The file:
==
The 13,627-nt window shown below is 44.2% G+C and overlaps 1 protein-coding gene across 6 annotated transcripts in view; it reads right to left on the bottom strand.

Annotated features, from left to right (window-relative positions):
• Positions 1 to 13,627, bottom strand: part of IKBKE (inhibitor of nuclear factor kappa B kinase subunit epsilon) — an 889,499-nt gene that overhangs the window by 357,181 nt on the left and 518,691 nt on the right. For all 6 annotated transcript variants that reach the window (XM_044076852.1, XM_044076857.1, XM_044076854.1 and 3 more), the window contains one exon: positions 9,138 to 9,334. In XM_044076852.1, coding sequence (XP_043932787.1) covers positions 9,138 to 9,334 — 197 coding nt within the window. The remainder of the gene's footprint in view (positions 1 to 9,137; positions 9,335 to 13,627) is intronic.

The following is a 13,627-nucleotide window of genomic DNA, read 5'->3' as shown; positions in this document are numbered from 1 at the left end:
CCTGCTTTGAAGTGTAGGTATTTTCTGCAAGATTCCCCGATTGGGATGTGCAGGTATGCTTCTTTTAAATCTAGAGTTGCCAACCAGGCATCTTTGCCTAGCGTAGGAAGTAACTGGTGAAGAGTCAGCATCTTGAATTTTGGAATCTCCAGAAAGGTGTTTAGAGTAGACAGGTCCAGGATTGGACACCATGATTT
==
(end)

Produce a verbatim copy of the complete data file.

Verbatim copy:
The 13,627-nt window shown below is 44.2% G+C and overlaps 1 protein-coding gene across 6 annotated transcripts in view; it reads right to left on the bottom strand.

Annotated features, from left to right (window-relative positions):
• Positions 1 to 13,627, bottom strand: part of IKBKE (inhibitor of nuclear factor kappa B kinase subunit epsilon) — an 889,499-nt gene that overhangs the window by 357,181 nt on the left and 518,691 nt on the right. For all 6 annotated transcript variants that reach the window (XM_044076852.1, XM_044076857.1, XM_044076854.1 and 3 more), the window contains one exon: positions 9,138 to 9,334. In XM_044076852.1, coding sequence (XP_043932787.1) covers positions 9,138 to 9,334 — 197 coding nt within the window. The remainder of the gene's footprint in view (positions 1 to 9,137; positions 9,335 to 13,627) is intronic.

The following is a 13,627-nucleotide window of genomic DNA, read 5'->3' as shown; positions in this document are numbered from 1 at the left end:
CCTGCTTTGAAGTGTAGGTATTTTCTGCAAGATTCCCCGATTGGGATGTGCAGGTATGCTTCTTTTAAATCTAGAGTTGCCAACCAGGCATCTTTGCCTAGCGTAGGAAGTAACTGGTGAAGAGTCAGCATCTTGAATTTTGGAATCTCCAGAAAGGTGTTTAGAGTAGACAGGTCCAGGATTGGACACCATGATTT